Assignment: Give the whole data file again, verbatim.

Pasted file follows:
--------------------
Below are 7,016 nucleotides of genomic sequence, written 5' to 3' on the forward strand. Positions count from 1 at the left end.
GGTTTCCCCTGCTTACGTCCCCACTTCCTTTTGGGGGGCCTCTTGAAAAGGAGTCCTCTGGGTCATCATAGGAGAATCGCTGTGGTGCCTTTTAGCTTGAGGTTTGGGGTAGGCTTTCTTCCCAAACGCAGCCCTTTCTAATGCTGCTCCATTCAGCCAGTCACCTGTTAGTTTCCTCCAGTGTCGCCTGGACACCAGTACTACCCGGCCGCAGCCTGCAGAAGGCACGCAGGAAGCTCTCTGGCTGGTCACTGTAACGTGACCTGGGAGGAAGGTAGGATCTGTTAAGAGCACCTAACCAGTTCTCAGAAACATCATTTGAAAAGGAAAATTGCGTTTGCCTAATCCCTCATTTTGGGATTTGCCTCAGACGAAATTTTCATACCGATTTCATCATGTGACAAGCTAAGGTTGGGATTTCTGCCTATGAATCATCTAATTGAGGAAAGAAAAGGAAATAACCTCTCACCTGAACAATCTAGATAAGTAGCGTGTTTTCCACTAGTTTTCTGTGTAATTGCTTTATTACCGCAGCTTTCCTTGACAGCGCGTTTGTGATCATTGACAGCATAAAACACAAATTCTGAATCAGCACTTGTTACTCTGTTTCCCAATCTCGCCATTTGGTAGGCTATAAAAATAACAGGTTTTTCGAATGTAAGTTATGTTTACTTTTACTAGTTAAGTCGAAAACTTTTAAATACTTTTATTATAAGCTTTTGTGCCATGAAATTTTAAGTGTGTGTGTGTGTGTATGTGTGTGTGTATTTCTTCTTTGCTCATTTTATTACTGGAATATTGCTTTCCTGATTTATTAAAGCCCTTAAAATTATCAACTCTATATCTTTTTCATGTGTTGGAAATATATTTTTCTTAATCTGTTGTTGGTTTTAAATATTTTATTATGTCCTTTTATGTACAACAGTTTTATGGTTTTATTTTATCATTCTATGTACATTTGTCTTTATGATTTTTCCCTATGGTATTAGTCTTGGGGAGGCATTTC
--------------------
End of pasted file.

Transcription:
Below are 7,016 nucleotides of genomic sequence, written 5' to 3' on the forward strand. Positions count from 1 at the left end.
GGTTTCCCCTGCTTACGTCCCCACTTCCTTTTGGGGGGCCTCTTGAAAAGGAGTCCTCTGGGTCATCATAGGAGAATCGCTGTGGTGCCTTTTAGCTTGAGGTTTGGGGTAGGCTTTCTTCCCAAACGCAGCCCTTTCTAATGCTGCTCCATTCAGCCAGTCACCTGTTAGTTTCCTCCAGTGTCGCCTGGACACCAGTACTACCCGGCCGCAGCCTGCAGAAGGCACGCAGGAAGCTCTCTGGCTGGTCACTGTAACGTGACCTGGGAGGAAGGTAGGATCTGTTAAGAGCACCTAACCAGTTCTCAGAAACATCATTTGAAAAGGAAAATTGCGTTTGCCTAATCCCTCATTTTGGGATTTGCCTCAGACGAAATTTTCATACCGATTTCATCATGTGACAAGCTAAGGTTGGGATTTCTGCCTATGAATCATCTAATTGAGGAAAGAAAAGGAAATAACCTCTCACCTGAACAATCTAGATAAGTAGCGTGTTTTCCACTAGTTTTCTGTGTAATTGCTTTATTACCGCAGCTTTCCTTGACAGCGCGTTTGTGATCATTGACAGCATAAAACACAAATTCTGAATCAGCACTTGTTACTCTGTTTCCCAATCTCGCCATTTGGTAGGCTATAAAAATAACAGGTTTTTCGAATGTAAGTTATGTTTACTTTTACTAGTTAAGTCGAAAACTTTTAAATACTTTTATTATAAGCTTTTGTGCCATGAAATTTTAAGTGTGTGTGTGTGTGTATGTGTGTGTGTATTTCTTCTTTGCTCATTTTATTACTGGAATATTGCTTTCCTGATTTATTAAAGCCCTTAAAATTATCAACTCTATATCTTTTTCATGTGTTGGAAATATATTTTTCTTAATCTGTTGTTGGTTTTAAATATTTTATTATGTCCTTTTATGTACAACAGTTTTATGGTTTTATTTTATCATTCTATGTACATTTGTCTTTATGATTTTTCCCTATGGTATTAGTCTTGGGGAGGCATTTC